#25

We need to be able to buy them easily, store them securely, exchange them with smartphones.
You got the jist of it in this one sentence !
After a bunch of deep economic / sociological philosophy posts and a couple of libertarian / utopian / hippi posts in this thread, here's one that's simple and makes perefect sense.
markm
Legendary
*
Offline Offline

Activity: 1778



View Profile WWW
July 01, 2011, 08:39:01 AM
 #26

The hope part relates to politics, law, and thus maybe under that, political philosophy.

It is a hope that the amount of murder and war involved in allowing the technical potential of the technology will not be too huge, or that the technical difficulty in suppressing it will be high enough to make slaughter war or even mere heavy populating of prisons seem to enough people to be wasteful that maybe it won't get that bad.

There might be technical solutions to the crazies holding nuclear weapons, but do any of them allow letting them die of old age rather than by some possibly more expedient means?

-MarkM-

Browser-launched Crossfire client now online (select CrossCiv server for Galactic  Milieu)
Free website hosting with PHP, MySQL etc: http://hosting.knotwork.com/
ThiagoCMC
Legendary
*
Offline Offline

Activity: 1190


฿itcoin: Currency of Resistance!


View Profile WWW
July 01, 2011, 10:47:11 AM
 #27

"The Important Things to Take Away"
What we need right now is developers to make some very very user friendly sites, i.e. something in the likeness of Ebay in combination with escrow service that provides both buyer and seller protection (since Bitcoin makes punishing scammers considerably harder). Once people have a concrete and reasonably safe place to sell and exchange individual goods, we will see more large legitimate businesses spring up, where escrows will not be necessary for them and quality control and reputation will prevent the majority of scamming.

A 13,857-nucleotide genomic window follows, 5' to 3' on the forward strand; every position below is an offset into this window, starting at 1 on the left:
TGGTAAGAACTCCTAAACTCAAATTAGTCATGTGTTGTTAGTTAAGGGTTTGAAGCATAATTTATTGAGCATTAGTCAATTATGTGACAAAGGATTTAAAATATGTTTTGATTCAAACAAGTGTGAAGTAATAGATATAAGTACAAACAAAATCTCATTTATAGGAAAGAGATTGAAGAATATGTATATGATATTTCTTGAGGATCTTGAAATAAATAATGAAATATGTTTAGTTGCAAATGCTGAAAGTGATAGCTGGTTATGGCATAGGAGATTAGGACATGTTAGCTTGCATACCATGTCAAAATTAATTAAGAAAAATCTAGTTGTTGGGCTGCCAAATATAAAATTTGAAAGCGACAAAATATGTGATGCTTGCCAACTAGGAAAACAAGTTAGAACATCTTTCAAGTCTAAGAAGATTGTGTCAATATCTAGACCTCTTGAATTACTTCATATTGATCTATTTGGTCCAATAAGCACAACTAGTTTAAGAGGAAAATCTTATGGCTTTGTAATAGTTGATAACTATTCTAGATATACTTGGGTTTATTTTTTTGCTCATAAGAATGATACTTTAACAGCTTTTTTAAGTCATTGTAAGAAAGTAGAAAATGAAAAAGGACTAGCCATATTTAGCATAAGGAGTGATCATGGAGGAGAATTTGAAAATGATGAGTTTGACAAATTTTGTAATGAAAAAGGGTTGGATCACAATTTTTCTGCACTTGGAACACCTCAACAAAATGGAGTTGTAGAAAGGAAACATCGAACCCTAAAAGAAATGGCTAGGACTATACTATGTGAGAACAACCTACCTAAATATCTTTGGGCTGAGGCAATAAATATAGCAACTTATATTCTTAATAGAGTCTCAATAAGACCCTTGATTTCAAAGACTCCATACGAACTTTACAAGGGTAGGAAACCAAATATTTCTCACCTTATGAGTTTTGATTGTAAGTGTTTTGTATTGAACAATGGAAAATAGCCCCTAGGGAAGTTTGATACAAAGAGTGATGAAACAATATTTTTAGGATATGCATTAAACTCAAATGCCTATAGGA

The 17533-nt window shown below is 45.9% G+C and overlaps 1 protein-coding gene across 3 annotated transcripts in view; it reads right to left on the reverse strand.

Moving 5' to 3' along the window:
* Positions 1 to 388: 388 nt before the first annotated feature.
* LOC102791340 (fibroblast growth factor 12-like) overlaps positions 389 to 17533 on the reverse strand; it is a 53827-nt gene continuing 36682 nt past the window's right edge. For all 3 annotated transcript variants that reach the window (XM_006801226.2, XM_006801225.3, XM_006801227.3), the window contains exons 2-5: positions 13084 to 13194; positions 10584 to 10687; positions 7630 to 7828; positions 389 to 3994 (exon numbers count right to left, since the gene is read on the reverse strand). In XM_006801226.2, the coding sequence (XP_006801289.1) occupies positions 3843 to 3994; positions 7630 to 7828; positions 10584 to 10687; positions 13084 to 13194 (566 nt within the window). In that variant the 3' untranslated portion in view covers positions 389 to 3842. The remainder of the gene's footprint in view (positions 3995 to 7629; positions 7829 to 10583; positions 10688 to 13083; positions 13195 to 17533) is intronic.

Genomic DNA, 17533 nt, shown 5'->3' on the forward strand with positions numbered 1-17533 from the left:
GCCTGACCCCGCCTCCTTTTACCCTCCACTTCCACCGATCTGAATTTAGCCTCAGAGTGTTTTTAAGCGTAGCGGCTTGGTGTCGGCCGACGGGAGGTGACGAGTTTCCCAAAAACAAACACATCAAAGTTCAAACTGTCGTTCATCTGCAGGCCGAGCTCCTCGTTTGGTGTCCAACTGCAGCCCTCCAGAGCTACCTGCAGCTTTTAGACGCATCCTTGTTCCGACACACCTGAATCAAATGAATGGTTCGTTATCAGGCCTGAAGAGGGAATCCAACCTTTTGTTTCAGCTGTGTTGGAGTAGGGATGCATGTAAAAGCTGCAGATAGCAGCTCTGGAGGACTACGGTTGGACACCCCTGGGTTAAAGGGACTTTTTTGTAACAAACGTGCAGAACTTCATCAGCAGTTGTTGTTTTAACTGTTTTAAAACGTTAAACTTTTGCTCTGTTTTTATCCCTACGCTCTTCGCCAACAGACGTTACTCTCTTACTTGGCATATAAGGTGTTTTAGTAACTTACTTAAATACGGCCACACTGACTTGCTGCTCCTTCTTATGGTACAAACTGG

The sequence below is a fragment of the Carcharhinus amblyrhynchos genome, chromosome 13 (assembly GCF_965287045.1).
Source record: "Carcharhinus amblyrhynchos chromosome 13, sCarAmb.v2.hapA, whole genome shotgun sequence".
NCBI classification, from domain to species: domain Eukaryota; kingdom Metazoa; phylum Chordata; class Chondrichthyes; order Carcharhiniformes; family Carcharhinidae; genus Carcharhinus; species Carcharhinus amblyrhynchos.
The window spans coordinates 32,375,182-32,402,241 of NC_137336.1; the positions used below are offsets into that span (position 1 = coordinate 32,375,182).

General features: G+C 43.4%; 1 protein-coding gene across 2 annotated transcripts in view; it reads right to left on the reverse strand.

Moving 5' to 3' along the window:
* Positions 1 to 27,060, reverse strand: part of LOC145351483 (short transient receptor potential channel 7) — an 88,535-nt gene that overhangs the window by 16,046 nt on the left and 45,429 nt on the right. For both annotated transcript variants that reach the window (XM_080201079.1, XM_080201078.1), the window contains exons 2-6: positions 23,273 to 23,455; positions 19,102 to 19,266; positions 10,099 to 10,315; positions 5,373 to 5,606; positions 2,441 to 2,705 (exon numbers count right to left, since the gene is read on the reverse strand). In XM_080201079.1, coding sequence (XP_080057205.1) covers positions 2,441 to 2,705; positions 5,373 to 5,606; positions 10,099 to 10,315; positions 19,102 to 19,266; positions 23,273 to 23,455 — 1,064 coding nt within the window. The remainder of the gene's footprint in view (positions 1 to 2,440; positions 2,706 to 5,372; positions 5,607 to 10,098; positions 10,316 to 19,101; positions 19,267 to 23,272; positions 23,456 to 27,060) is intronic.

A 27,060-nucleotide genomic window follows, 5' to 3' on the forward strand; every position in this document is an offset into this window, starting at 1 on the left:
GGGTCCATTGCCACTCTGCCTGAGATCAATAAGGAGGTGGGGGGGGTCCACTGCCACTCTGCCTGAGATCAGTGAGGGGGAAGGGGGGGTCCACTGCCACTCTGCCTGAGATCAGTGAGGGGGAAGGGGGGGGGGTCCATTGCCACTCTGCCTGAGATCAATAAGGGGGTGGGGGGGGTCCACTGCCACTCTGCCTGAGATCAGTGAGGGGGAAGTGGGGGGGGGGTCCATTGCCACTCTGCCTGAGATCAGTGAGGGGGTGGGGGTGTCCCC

I'd like too but I neither have the money nor the programming experience or connections to pursue such an endeavor. Although I would greatly enjoy providing a developer with ideas.

People pay for convenience and safety! Right now Bitcoin is heading towards being a transaction based currency with no reasonable means of transacting.


AGREED!

I'm thinking this should be easy to do, for example:

1- Trade companies:

Oh! I'm a trade company, I want to start buying and selling Bitcoins, what to do?

1- Install Ubuntu Linux;
2- run: apt-get install trade-exchange;
3- access: ubuntu1.your-domain.com;
4- instructions: self explanatory;
5- done.

--

2- Amazon or eBay like store (virtual store):

Oh! I'm a store and I want to sell goods and services, accepting Bitcoins, what to do?

1- Install Ubuntu Linux;

2- run: apt-get install magento magento-bitcoin-module; or:
2- run: apt-get install oscommerce oscommerce-bitcoin-module;

3- access: ubuntu2.your-domain.com;
4- register your goods and services;
5- start selling;
6- done.

--

 That's just my B$0,02...    \o/

Best,
Thiago